The Raider Review

Identity in Black History

Darius Foster, Photo Editor

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The way a black person identifies their cultural identity varies based on the person. Some identify their heritage through their culture (food, music, fashion, etc) that has shaped them, others through the experiences that their racial identity created for them, and sometimes it is a combination of both. Either way Black History Month celebrates both the racial and cultural identity black people have created and the accomplishments of this diverse group of people who share a similar heritage.

To many students of African American descent at Eleanor Roosevelt, black history takes on different meanings. Junior Noelle Njoku sees Black History Month as “the collection of events and stories that illustrate the achievements, the excellence, and the struggles that have occurred among people of African descent.” To Divine Arewe, black history is “a time solely to express ourselves as one group and what we’re about.” And to Taylor Carrion, black history month is “appreciating the great that came, and comes, from our culture.”

Finding identity in one’s blackness is crucial to taking pride in one’s black heritage. Senior Inaya Andrews identifies herself as “ being Afro-Caribbean through [her] culture” and Raymond Solomon defines his black identity “through [his] skin color.” 14 out of 19 recorded responses, like Vonteis Brown, identify themselves through “both” their skin color and the culture they have inherited.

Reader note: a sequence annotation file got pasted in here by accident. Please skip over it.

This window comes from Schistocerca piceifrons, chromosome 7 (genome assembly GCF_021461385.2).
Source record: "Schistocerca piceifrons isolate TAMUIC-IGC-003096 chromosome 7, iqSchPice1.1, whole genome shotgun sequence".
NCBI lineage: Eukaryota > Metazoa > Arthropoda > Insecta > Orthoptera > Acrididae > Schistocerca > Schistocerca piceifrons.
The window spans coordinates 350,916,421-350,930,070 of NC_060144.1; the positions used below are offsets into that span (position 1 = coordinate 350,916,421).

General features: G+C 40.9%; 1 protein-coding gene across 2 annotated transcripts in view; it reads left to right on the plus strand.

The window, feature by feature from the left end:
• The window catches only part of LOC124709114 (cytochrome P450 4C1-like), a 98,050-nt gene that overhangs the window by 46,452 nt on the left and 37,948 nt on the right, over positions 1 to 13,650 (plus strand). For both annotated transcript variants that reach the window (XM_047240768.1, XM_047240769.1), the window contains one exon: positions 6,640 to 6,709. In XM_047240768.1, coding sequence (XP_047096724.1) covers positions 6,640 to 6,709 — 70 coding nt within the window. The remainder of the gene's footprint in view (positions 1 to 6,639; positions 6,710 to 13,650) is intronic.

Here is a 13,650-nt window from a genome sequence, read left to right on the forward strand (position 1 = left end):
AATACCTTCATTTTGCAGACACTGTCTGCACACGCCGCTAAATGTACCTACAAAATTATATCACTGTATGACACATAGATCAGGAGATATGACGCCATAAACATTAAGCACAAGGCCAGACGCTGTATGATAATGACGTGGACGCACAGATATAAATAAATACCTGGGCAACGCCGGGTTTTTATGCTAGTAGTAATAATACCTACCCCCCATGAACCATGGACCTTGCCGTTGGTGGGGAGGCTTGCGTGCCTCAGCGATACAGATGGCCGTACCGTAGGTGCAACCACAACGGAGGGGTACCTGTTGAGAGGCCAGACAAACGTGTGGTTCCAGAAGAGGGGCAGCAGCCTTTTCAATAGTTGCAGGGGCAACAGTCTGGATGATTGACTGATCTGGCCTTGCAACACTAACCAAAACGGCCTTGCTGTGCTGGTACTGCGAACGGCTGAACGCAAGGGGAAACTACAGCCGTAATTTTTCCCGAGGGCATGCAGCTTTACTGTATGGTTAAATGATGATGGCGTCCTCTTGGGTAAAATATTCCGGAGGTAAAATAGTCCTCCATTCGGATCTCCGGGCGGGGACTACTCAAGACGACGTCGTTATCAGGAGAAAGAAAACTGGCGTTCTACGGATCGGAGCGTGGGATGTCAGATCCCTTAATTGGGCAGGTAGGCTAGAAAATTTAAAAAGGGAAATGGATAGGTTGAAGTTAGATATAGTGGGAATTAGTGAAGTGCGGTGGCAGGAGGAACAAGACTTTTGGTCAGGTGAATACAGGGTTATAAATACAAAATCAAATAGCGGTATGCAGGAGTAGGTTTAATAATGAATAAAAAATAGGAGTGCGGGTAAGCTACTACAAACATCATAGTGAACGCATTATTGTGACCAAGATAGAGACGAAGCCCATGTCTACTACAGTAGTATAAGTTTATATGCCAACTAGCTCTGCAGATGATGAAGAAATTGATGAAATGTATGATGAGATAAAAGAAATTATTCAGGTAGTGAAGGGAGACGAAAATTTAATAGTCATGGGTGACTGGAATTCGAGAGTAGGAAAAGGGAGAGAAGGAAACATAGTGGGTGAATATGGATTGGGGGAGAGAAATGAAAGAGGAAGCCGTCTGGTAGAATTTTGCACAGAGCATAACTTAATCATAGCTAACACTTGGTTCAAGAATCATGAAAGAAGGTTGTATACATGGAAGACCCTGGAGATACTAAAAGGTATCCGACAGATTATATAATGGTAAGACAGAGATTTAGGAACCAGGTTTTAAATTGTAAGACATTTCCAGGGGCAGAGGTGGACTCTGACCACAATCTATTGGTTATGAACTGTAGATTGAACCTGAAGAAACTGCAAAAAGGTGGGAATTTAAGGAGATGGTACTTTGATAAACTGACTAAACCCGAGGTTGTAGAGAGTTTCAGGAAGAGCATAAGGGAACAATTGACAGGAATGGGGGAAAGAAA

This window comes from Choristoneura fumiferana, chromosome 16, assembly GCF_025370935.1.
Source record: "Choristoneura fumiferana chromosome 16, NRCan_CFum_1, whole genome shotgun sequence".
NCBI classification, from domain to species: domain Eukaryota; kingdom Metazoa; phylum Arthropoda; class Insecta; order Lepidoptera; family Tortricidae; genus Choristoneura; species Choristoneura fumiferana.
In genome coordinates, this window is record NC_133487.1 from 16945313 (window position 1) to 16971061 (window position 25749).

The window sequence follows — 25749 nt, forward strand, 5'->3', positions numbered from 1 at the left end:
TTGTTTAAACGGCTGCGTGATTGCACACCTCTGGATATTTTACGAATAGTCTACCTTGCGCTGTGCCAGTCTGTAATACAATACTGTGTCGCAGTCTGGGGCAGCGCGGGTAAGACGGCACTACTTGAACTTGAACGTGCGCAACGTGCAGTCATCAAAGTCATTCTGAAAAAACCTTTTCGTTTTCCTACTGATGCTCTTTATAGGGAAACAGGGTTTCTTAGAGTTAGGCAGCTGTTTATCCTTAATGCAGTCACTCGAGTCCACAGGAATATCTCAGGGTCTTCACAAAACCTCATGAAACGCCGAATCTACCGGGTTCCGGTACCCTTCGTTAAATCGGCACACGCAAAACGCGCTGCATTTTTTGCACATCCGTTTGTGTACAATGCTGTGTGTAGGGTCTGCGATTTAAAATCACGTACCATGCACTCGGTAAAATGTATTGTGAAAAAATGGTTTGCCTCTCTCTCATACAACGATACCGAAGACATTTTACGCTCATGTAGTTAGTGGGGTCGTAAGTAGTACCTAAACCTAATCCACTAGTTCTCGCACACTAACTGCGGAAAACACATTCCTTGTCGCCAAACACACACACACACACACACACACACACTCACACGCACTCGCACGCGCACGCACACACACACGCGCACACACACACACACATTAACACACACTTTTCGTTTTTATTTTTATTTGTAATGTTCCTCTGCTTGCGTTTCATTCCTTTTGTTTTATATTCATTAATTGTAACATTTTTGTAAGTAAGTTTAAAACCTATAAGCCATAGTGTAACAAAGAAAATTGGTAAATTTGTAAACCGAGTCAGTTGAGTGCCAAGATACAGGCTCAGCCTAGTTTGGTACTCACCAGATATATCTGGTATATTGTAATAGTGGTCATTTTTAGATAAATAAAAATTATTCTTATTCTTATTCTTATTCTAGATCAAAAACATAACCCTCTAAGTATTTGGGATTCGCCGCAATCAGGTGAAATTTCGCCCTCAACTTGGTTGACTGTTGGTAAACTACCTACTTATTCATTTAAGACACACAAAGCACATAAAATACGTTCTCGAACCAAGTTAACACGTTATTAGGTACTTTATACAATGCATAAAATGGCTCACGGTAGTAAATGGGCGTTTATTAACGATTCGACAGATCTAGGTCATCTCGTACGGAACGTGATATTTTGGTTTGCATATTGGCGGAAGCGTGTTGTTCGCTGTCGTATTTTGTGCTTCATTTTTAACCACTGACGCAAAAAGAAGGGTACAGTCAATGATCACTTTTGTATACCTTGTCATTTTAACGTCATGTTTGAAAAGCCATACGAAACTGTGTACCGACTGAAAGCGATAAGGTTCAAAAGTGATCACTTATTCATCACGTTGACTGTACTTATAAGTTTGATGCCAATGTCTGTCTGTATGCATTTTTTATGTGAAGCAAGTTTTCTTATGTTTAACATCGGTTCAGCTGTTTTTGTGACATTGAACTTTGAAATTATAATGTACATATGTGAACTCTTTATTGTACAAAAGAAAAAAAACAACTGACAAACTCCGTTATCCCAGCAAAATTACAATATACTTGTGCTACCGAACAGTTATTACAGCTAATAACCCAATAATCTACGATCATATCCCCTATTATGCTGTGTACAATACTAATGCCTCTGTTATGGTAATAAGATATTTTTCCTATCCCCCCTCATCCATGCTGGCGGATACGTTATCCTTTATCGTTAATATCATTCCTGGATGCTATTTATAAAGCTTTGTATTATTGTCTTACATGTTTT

A variety of black music, cuisine, and art have also been celebrated this month by the students of Eleanor Roosevelt, such as the Black Student Union’s ‘The Awakening’ that featured black student artists, poets, and singers. According to the 19 responses, the favorite black musical artists of some students are Erykah Badu, Aminé, Frank Ocean, Stevie Wonders, and Bob Marley. Some of their favorite dishes include mac n cheese, oxtail, cassava leaf, meat pie, callaloo, jollof rice, roti, Haitian plate, puff puff and banku.  

As Black History Month comes to a close, it is important to remember that the significance of black accomplishments, life, and culture does not end on February 28. Recognizing black history and its importance should continue year round because it empowers black people to take pride in their past and have hope and confidence for the future they’ll create.


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Darius Foster, Photography Editor

Darius Foster is a junior and the photography editor and staff cartoonist for The Raider Review.

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Eleanor Roosevelt High School's Student-Run Newspaper
Identity in Black History